Former bouncer sues Banana Joe's over chokehold policy

By John O'Brien | Jul 10, 2006

CHARLESTON - A former bouncer at Banana Joe's nightclub in Charleston is alleging that management should have known that its policy of using chokeholds on customers would result in violence.

Marlon Ferguson, who claims to have been shot during a 2005 incident, filed a lawsuit July 6 in Kanawha Circuit Court against G&S Holdings, doing business as Banana Joe's Island Party, Charleston Entertainment and John Doe, an unknown patron who was tossed from the bar only to return with a gun.

On Oct. 30, 2005, Ferguson says he was working at Banana Joe's, which was recently stripped of its liquor license because of its inability to curb rowdy behavior and violent altercations.

Ferguson says a customer peacefully complained about the music being played, and he was instructed to put him in a headlock and toss him out.

"Prior to Oct. 30, 2005, bouncers at Banana Joe's were instructed by managers and supervisors to use force to remove non-threatening and non-violent customers from Banana Joe's premises," the complaint says.

"Bouncers of Banana Joe's were trained and instructed to 'choke customers out' by utilizing choke holds to cut off the customers' airways to render them unconscious."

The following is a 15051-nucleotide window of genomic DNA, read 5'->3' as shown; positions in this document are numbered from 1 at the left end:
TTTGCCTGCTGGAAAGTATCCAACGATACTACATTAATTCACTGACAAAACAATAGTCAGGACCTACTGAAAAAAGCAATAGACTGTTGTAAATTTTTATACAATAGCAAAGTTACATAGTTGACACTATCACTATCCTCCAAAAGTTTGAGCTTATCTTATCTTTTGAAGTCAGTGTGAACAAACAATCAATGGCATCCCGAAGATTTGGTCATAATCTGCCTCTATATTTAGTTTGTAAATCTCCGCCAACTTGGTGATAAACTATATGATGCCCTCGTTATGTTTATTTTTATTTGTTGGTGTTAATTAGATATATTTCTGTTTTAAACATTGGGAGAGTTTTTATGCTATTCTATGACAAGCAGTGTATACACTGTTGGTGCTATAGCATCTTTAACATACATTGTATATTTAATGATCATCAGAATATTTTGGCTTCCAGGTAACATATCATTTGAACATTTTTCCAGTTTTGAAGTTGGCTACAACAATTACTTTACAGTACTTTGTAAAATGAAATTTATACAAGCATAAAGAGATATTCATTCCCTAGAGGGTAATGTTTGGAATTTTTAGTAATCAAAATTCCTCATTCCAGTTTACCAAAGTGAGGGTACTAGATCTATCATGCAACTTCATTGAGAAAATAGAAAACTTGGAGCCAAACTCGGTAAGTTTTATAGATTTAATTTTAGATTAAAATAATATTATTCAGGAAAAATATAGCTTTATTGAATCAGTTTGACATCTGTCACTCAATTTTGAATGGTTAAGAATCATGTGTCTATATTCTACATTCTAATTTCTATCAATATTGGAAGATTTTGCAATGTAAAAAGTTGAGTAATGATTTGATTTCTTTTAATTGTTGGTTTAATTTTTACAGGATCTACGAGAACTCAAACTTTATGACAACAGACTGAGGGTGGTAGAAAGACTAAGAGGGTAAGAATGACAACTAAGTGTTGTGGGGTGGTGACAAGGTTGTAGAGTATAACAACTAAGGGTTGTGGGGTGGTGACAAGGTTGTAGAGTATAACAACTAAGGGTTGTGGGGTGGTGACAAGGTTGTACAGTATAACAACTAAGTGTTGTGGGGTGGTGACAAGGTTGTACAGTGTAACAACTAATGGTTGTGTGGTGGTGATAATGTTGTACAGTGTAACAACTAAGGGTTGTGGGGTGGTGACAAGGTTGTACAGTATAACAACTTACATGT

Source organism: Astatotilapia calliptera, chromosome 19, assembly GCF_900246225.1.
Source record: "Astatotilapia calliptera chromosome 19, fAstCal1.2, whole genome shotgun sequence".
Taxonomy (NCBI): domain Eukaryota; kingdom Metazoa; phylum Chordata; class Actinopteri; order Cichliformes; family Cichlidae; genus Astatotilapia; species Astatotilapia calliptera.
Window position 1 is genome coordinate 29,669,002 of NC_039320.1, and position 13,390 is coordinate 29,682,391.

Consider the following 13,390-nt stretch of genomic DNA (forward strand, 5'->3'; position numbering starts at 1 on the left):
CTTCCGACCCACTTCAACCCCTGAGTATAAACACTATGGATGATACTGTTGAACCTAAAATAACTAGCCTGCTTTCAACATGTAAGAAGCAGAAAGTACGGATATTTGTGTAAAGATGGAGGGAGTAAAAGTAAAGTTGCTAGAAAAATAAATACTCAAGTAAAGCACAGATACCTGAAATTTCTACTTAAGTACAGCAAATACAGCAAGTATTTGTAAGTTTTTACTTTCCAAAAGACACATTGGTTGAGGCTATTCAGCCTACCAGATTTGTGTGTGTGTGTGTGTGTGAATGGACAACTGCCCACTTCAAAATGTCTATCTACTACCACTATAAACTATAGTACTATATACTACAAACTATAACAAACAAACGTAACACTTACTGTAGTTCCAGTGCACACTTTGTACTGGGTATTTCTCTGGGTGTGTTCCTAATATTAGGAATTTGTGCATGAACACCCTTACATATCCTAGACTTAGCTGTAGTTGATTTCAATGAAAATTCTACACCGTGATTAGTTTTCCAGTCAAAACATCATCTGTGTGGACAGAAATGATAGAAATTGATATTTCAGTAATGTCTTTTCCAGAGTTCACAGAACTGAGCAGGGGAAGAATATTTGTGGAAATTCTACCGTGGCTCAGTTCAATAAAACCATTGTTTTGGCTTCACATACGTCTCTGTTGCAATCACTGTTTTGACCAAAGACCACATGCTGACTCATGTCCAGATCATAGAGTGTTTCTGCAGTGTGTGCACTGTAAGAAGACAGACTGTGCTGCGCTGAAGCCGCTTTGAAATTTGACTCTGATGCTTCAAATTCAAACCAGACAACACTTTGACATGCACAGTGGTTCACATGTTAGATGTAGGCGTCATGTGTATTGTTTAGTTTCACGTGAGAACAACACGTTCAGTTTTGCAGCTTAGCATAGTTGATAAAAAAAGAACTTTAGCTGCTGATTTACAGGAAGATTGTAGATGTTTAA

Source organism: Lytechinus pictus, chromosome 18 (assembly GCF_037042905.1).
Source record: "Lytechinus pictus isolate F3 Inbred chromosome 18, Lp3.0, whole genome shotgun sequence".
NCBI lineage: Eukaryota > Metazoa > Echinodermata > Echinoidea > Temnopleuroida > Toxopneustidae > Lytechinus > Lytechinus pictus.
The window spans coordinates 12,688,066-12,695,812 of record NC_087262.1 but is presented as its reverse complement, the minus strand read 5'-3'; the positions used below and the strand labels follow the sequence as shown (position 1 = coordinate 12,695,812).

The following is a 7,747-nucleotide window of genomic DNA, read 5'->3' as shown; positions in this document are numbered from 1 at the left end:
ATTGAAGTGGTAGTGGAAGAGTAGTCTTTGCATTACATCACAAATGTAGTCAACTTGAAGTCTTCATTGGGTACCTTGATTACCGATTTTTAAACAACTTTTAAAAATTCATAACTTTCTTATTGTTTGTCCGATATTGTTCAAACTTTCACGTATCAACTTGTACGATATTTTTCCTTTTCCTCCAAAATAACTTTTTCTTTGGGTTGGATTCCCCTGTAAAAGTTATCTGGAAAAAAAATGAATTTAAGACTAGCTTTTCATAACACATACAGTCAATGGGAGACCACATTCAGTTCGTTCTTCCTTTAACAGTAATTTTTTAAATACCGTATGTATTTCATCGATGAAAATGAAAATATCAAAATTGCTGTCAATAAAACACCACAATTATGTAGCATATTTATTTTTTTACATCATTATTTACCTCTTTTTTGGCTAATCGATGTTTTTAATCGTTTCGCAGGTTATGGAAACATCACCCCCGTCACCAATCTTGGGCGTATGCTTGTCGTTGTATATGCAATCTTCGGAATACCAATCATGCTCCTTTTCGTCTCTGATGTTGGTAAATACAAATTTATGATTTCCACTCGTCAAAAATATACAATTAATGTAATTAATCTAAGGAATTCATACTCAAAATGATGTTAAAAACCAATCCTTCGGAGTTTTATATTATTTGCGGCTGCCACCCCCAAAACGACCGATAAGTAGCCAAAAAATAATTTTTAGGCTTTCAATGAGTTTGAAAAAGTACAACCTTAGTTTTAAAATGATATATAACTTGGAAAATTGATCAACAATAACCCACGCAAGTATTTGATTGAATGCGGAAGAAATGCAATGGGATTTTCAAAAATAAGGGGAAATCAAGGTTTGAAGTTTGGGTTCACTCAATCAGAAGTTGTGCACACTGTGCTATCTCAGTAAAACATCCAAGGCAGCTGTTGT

This was done to the John Doe, and Ferguson says he returned later with a gun.

"The unidentified customer fired several gunshots through the glass door at Banana Joe's, striking Plaintiff in the head," the complaint says.

Charleston attorney C. Benjamin Salango of Preston and Salango is representing Ferguson, who says, "The dangerous and improper practice utilized by the bouncer at the time of the events giving rise to the cause of action created an unsafe condition for Banana Joe's customers and employees.

"It was reasonably foreseeable that the use of force by Banana Joe's bouncers in non-threatening, non-violent situations would cause customers to react in a violent and unpredictable manner."

Ferguson charges the defendants with deliberate intent and negligence. He is seeking compensatory and punitive damages, as well as court costs.

Judge Irene Berger has been assigned the case.

Kanawha Circuit Court case number 06-C-1307

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